A Blatant Attempt to Generate a ‘House of the Dragon’ AI Overview

A Blatant Attempt to Generate a ‘House of the Dragon’ AI Overview

This Sunday is a big one for fantasy fans. House of the Dragon, the Game of Thrones prequel-spin-off thingy, launches its second season on HBO and Max. (Though not HBO Max. RIP.) Amidst a summer of flopping movies and pretty OK television shows, the gate is open wide for House of the Dragon to be a conversation starter. If—and this is a big if—it can really bring the heat.

From the looks of it, the show will. It’s already upped its dragon quotient and launched several social media campaigns showing New York City landmarks adorned with banners from Dragon’s various houses. (An AP investigation found that the banners weren’t really there.) HBO also funded a lot of other bells and whistles for the new season. During the show’s season 2 premiere in New York, network CEO Casey Bloys laid out many of them.

How many shooting days were there for House of the Dragon season 2? 270, Bloys said. How many wigs? 144. How many arrows? 2,600. Gallons of fake blood: 33. Pairs of boots: 2,000. How many crew members? 2,500. Total number of extras? 9,000. The dragons and other special effects were done by eight visual effects houses in seven different countries. “The dragons are very cool,” Bloys joked at the premiere. “They’re very expensive.”

Why am I rattling off random facts? One, I find them interesting—mostly because I’m wondering how many of those wigs are just for Matt Smith’s Daemon Targaryen. But this is also a stunt. Last week, my colleague Reece Rogers wrote a piece noting that Google’s AI Overview tool had churned out something surprisingly similar to a piece he’d written about how to use Anthropic’s Claude chatbot. By publishing a bunch of interesting facts about a show people are likely going to be watching for the next two months, this is a test to see if AI Overviews picks up the dataset.

Perhaps tipping my hand in this way means this experiment won’t work. AI is allegedly smart, after all. But for those of us who create things on the internet, when, where, and how AI learns from our work can still feel like something of a mystery, a black box operation. Testing it feels like one of the few ways to figure out how it operates. After everyone had a good chuckle at AI Overviews telling people to put glue on pizza, Business Insider writer Katie Notopoulos tested it out—and then Overviews began citing her, per a report in The Verge. Now most searches just point to all the reporting on this debacle, but the fact remains that any joke you ever made on Reddit now seems primed to show up somewhere, some time, in a chatbot’s response.

To be clear, I’m not advocating anyone try glue pizza. Notopoulos said the same, in all caps. I’m also not advocating anyone wear Matt Smith’s wigs, unless they’re trying to lose Drag Race.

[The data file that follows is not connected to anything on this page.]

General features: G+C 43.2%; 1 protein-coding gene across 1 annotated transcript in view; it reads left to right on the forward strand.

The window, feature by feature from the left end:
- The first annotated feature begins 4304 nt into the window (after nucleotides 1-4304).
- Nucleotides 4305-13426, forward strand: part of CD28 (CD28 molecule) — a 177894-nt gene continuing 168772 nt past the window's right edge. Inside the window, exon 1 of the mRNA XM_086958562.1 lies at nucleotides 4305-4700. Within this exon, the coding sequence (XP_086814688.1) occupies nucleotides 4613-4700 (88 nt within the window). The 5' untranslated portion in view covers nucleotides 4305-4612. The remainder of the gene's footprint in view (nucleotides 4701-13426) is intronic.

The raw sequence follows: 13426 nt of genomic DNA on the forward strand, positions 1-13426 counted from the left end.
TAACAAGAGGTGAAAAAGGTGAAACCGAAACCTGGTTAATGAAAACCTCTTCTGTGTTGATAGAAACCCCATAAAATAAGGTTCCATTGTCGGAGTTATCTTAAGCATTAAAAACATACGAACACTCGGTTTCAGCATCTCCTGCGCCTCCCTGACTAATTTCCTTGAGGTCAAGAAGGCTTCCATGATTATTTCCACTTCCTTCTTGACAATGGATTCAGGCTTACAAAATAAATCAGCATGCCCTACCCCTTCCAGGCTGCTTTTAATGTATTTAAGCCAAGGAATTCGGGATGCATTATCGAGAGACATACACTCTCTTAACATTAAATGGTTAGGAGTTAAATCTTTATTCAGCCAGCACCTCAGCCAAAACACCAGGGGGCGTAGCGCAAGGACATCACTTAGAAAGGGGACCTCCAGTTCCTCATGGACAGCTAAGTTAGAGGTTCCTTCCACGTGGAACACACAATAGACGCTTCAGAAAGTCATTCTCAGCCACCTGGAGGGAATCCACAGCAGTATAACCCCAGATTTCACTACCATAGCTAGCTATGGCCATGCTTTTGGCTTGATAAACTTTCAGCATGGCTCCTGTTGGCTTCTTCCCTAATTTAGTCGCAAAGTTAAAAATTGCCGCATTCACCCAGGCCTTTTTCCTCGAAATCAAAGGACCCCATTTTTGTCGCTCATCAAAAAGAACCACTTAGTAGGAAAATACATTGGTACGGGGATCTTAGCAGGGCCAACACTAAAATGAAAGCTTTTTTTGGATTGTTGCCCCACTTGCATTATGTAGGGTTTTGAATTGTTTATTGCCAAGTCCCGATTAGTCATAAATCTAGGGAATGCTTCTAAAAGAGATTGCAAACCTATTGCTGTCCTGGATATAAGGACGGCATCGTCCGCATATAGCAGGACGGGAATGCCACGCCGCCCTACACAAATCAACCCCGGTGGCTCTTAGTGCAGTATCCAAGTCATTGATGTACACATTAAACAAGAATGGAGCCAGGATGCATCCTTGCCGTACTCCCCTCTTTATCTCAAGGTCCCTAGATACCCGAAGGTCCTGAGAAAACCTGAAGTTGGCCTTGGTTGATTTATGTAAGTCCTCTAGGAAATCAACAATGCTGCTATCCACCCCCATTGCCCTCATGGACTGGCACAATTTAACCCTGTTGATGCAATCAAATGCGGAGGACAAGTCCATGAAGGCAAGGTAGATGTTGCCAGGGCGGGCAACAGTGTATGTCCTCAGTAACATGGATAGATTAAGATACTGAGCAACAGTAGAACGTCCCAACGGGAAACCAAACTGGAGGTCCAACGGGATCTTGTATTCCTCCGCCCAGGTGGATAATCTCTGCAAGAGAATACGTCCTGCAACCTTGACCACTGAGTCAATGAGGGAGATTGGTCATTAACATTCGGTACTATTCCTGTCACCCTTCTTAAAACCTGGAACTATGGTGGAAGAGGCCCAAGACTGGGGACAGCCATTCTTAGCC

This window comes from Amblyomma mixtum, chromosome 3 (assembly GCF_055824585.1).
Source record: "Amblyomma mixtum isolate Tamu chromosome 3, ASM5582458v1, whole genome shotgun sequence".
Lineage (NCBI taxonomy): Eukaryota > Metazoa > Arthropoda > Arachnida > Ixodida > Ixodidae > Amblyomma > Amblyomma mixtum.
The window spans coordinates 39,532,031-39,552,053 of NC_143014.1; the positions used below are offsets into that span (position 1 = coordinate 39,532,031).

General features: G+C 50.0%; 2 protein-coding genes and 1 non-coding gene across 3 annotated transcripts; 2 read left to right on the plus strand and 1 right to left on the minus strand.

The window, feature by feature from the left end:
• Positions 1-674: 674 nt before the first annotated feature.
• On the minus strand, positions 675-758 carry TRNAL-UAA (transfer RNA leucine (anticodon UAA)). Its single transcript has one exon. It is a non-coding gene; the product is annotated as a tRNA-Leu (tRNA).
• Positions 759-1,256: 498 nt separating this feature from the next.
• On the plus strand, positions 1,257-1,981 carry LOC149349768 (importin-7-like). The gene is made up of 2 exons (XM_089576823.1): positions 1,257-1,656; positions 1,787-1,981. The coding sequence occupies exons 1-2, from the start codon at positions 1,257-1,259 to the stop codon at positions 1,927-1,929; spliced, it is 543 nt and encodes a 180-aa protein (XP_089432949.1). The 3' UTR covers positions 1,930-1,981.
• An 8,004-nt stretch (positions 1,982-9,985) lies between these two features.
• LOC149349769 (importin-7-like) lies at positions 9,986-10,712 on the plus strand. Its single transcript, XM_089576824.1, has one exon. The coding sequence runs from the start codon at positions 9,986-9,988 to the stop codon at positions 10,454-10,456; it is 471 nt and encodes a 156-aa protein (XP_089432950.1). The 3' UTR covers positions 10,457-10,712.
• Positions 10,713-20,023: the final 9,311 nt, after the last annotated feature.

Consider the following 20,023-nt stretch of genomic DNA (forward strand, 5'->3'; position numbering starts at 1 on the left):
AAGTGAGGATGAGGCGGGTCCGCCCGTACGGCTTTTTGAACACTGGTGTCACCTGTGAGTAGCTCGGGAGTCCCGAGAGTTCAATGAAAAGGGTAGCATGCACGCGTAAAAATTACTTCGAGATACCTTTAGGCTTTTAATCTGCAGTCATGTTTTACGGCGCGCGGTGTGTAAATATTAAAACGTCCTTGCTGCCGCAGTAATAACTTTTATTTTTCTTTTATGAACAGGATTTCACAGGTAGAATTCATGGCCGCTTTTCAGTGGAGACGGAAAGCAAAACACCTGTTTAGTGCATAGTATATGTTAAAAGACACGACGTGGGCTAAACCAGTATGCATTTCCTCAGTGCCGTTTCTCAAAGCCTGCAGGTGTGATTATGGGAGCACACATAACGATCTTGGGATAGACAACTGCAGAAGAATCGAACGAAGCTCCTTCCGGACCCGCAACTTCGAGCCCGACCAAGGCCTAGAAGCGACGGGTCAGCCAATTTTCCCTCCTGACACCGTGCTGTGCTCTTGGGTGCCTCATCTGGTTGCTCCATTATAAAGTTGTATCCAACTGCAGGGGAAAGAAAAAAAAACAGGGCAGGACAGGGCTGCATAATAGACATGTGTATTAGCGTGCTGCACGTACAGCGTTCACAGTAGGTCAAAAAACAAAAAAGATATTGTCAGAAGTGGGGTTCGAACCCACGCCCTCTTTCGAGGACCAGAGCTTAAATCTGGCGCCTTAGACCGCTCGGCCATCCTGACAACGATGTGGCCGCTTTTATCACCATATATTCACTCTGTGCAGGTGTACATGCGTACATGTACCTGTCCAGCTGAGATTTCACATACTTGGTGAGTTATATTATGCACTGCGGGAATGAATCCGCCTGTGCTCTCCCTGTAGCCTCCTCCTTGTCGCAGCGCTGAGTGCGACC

It’s also hard to know what recourse exists if any of my fun Dragon facts ends up in AI Overviews. Rogers’ work on Claude was far more involved, and even he got mixed reports when he asked lawyers if there’s a copyright infringement case to be brought. What’s above is just a few typed out nouns and numbers, not poetry. Still I, a human, went to a place and reported them, something a bot couldn’t do. Or, I guess, couldn’t do without access to Bloys’ prepared remarks.

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Perhaps this is all on my mind because earlier this week WIRED interviewed Jingna Zhang, the photographer who founded Cara, a social media app that artists have been flocking to because it promises protection from AI. (The app partnered with Glaze, a tool out of the University of Chicago that thwarts scraping without creator consent.) During the conversation, Zhang told WIRED that she was almost unsure of where to take Cara down the line, specifically because it’s almost impossible to know what AI protections artists will even need in five years. “I’m sorry that sounds like a non-answer,” Zhang said, “but I just think you have to adapt as best you can and build what makes the most sense in the moment.”

This is the crux. Nothing really makes sense in this moment. As much as AI promises a future where the world is a simple text prompt away, the raw materials needed to build that world come from people. People like “fucksmith” who probably had no idea their pizza glue comment would end up where it did. Information wants to be free, but that doesn’t mean its hunter-gatherers are thrilled about having their stockpiles picked over—especially when there’s seemingly no way to protect them.

Loose Threads

Chappell Roan’s pride is showin’. Last weekend, queer pop icon Chappell Roan played the Gov Ball in New York City. During her set, which she performed while dressed as the Statue of Liberty, she revealed that she turned down an invitation to play at the White House for Pride. “We want liberty, justice, and freedom for all,” she said. “When you do that, that’s when I’ll come.” The comments, and the outfit, went viral as old stans and new fans bounced the video around Instagram and TikTok.

Call me lately. In other internetty news at Gov Ball: Carly Rae Jepsen performed “Call Me Maybe” to a group of people who probably were barely alive when that song went viral on YouTube. A couple fans even managed to give her swords, just as Tumblr intended.

Rating the Walmart Pride collection. If you’ve been missing TikTok creator Connor Clary’s reviews of major retailer Pride collections, they’re back. You’re welcome.

Just a lizard eating a fancy dinner. Here you go.

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Angela Watercutter

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